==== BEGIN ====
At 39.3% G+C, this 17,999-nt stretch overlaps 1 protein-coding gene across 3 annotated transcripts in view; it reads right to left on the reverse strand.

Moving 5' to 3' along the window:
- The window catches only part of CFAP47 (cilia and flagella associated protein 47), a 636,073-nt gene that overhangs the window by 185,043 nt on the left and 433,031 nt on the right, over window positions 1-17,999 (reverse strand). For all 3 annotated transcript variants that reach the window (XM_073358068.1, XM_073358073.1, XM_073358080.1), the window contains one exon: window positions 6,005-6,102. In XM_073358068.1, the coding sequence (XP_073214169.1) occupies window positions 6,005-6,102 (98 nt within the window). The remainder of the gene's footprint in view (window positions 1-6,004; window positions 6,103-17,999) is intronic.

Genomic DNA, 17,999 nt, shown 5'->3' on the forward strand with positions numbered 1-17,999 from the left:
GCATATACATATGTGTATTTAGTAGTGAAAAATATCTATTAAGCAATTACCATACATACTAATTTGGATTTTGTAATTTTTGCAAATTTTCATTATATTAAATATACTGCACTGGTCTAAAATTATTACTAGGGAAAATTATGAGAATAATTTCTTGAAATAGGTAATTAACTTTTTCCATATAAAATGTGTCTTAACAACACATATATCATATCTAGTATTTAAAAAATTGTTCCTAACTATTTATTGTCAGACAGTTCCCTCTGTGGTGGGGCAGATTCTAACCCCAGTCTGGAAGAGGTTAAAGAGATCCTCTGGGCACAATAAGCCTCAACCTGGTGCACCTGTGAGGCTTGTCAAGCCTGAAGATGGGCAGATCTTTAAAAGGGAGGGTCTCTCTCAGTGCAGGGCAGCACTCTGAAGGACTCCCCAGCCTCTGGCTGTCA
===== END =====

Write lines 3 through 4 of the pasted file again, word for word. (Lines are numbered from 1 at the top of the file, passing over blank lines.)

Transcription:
- The window catches only part of CFAP47 (cilia and flagella associated protein 47), a 636,073-nt gene that overhangs the window by 185,043 nt on the left and 433,031 nt on the right, over window positions 1-17,999 (reverse strand). For all 3 annotated transcript variants that reach the window (XM_073358068.1, XM_073358073.1, XM_073358080.1), the window contains one exon: window positions 6,005-6,102. In XM_073358068.1, the coding sequence (XP_073214169.1) occupies window positions 6,005-6,102 (98 nt within the window). The remainder of the gene's footprint in view (window positions 1-6,004; window positions 6,103-17,999) is intronic.

Genomic DNA, 17,999 nt, shown 5'->3' on the forward strand with positions numbered 1-17,999 from the left: